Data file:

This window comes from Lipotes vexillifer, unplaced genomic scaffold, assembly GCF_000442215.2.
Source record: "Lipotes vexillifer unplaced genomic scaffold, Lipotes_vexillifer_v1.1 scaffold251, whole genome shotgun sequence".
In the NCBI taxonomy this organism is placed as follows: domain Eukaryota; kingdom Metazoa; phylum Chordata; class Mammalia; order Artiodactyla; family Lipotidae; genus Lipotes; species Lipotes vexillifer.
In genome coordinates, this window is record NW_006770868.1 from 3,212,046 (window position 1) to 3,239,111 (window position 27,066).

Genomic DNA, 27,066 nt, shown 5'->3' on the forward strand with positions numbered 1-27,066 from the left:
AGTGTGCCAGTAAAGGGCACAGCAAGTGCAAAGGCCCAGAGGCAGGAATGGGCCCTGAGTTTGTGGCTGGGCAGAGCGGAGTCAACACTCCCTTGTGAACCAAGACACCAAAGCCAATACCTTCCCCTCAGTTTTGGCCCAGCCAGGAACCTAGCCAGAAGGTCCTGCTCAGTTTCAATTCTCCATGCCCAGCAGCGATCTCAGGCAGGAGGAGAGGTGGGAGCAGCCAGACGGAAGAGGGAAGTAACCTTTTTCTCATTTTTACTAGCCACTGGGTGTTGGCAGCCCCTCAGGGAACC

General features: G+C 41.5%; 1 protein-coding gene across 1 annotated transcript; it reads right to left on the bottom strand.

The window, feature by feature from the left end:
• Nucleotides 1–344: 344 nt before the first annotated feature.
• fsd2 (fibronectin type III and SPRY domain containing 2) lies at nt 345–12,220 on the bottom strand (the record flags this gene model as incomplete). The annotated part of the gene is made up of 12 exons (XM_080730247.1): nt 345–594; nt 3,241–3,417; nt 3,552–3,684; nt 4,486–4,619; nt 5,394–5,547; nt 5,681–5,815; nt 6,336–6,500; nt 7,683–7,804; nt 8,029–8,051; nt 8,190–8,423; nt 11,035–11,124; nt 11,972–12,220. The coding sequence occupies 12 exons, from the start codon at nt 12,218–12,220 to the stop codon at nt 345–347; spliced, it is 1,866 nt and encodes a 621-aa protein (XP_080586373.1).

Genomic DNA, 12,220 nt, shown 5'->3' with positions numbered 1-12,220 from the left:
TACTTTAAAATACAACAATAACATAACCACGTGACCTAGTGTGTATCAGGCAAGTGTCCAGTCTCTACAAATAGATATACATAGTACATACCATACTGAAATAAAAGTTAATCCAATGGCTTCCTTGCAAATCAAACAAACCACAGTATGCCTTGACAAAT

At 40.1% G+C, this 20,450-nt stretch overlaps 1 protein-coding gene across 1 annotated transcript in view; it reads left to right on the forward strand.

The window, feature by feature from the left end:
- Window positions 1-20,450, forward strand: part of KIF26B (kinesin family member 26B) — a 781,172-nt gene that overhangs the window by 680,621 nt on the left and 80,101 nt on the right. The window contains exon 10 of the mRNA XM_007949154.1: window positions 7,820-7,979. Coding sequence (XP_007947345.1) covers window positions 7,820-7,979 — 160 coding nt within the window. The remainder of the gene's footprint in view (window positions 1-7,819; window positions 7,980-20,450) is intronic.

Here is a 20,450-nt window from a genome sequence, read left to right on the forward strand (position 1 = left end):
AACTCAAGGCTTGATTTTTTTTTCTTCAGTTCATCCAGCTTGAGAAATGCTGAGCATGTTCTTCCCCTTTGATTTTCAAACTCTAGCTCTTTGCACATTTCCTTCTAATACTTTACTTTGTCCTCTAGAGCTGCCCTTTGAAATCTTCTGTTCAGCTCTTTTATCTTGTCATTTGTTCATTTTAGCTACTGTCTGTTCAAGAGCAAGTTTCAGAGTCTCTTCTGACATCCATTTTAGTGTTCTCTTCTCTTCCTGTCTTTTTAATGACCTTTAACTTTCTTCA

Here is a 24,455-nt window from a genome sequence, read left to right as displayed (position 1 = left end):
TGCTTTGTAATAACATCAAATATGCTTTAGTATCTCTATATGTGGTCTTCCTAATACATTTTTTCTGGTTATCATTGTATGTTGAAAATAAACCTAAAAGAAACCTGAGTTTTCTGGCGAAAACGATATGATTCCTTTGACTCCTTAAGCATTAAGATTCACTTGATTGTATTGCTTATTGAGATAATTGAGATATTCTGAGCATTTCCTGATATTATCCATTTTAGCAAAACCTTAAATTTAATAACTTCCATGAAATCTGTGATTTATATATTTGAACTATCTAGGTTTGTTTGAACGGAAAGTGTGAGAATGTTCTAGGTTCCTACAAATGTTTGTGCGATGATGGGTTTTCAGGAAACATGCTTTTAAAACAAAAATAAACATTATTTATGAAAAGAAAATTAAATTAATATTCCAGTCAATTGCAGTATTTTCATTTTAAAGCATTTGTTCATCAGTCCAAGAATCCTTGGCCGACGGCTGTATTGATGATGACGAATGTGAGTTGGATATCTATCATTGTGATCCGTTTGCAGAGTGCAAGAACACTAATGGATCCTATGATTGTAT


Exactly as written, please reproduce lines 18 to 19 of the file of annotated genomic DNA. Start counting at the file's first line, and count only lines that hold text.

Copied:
Here is a 24,455-nt window from a genome sequence, read left to right as displayed (position 1 = left end):
TGCTTTGTAATAACATCAAATATGCTTTAGTATCTCTATATGTGGTCTTCCTAATACATTTTTTCTGGTTATCATTGTATGTTGAAAATAAACCTAAAAGAAACCTGAGTTTTCTGGCGAAAACGATATGATTCCTTTGACTCCTTAAGCATTAAGATTCACTTGATTGTATTGCTTATTGAGATAATTGAGATATTCTGAGCATTTCCTGATATTATCCATTTTAGCAAAACCTTAAATTTAATAACTTCCATGAAATCTGTGATTTATATATTTGAACTATCTAGGTTTGTTTGAACGGAAAGTGTGAGAATGTTCTAGGTTCCTACAAATGTTTGTGCGATGATGGGTTTTCAGGAAACATGCTTTTAAAACAAAAATAAACATTATTTATGAAAAGAAAATTAAATTAATATTCCAGTCAATTGCAGTATTTTCATTTTAAAGCATTTGTTCATCAGTCCAAGAATCCTTGGCCGACGGCTGTATTGATGATGACGAATGTGAGTTGGATATCTATCATTGTGATCCGTTTGCAGAGTGCAAGAACACTAATGGATCCTATGATTGTAT